Overdoses, bedsores, broken bones: What happened when a private-equity firm sought to care for society’s most vulnerable

Roughly 25,000 patients were exposed to increasing health risks at an underfunded nursing-home chain, an investigation from The Washington Post found.  The ManorCare chain was owned by Carlyle Group, one of the wealthiest private-equity firms in the world. ManorCare had struggled financially until it filed for bankruptcy in March, and in the previous five years,…

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Evidence surfaces in inmate death, report sparks open records action at Texas Capitol

When 21-year-old Herman Titus died in custody at a Texas county jail, his mother wanted to know why.  When she tried to get information from the sheriff’s and county attorney’s offices, officials cited an obscure loophole to the Texas Public Information Act and blocked her request.  An investigation from KXAN found that the same loophole…

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Selling senior care: Costly dementia care failing to keep Oregon seniors safe

The Oregonian spent more than a year investigating memory care in Oregon, where over 100,000 records and accounts from hundreds of memory care workers and families showed evidence of abuse, high prices and understaffing. Confirmed cases of abuse are more than twice as prevalent in memory care facilities as they are in other types of Oregon…

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Toothless Texas inmates denied dentures in state prison

An investigation from the Houston Chronicle found inmates without teeth in the Texas prison system are often denied dentures on the premise they aren’t medically necessary. Instead, prisons opt to feed inmates pureed meals. In a population of more than 149,000 inmates in 2016, prison medical providers approved giving out 71 dentures. The Chronicle heard…

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Washington psychiatric hospital described as “hell”

An Associated Press investigation has found that hundreds of patients at Washington state’s largest psychiatric hospital live in conditions that fail U.S. health and safety standards, while overworked nurses and psychiatrists say they are navigating a system that punishes employees who speak out despite critical staffing shortages.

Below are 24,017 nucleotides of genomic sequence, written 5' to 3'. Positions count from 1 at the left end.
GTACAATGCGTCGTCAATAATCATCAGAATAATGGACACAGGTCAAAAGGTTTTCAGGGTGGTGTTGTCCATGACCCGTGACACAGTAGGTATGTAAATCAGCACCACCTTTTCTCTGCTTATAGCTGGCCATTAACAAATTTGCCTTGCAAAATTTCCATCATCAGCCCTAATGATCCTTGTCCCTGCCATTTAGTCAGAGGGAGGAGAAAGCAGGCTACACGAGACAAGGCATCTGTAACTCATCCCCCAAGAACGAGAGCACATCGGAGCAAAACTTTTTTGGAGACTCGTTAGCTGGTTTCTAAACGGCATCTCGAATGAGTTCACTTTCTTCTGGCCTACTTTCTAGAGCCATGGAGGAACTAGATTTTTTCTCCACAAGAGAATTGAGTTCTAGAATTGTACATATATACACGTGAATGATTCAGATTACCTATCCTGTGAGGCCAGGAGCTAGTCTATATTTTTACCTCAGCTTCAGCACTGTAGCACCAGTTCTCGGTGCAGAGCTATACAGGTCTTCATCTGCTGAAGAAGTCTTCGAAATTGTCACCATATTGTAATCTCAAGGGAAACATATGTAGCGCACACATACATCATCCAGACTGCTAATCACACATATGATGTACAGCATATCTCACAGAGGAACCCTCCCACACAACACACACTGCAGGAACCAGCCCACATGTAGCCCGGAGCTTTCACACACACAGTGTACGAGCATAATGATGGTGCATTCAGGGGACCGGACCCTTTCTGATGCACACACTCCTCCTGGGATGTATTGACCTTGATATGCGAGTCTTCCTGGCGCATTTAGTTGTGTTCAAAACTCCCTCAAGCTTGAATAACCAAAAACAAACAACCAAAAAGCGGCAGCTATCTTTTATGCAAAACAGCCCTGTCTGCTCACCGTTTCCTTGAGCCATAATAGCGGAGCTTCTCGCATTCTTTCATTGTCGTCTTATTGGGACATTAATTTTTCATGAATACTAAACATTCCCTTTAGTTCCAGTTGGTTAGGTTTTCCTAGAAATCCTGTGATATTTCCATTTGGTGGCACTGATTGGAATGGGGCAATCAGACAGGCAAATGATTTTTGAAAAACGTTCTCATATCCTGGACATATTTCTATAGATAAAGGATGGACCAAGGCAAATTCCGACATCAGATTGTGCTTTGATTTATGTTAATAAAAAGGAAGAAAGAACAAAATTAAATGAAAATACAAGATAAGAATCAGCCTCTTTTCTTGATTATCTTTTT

Failing drinking water systems and lax oversight risk public health

A PennLive investigation uncovered serious failures in drinking water systems statewide as well as severely deficient staffing at the state agency tasked with ensuring those systems operate safety. When state inspectors did find problems, the violations were seldom followed up with formal enforcement action. Combined, these factors risk the health of some 10 million Pennsylvanians…

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Families confront dementia and guns

A four-month Kaiser Health News investigation uncovered dozens of cases across the United States in which people with dementia used guns to shoot themselves or others. From news reports, court records, hospital data and public death records, KHN found 15 homicides and more than 60 suicides since 2012, although there are likely more. The shooters…

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As surgery centers boom, patients are paying with their lives

An investigation by Kaiser Health News and the USA TODAY Network discovered that more than 260 patients have died since 2013 after in-and-out procedures at surgery centers across the country. Dozens — some as young as 2 — have perished after routine operations, such as colonoscopies and tonsillectomies, because surgery centers are not equipped with…

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Young people with severe autism languish in hospitals

Teenagers and young adults with severe autism are spending weeks or even months in emergency rooms and acute-care hospitals, sometimes sedated, restrained or confined to mesh-tented beds, a Kaiser Health News investigation shows. These young people — who may shout for hours, bang their heads on walls or lash out violently at home — are…

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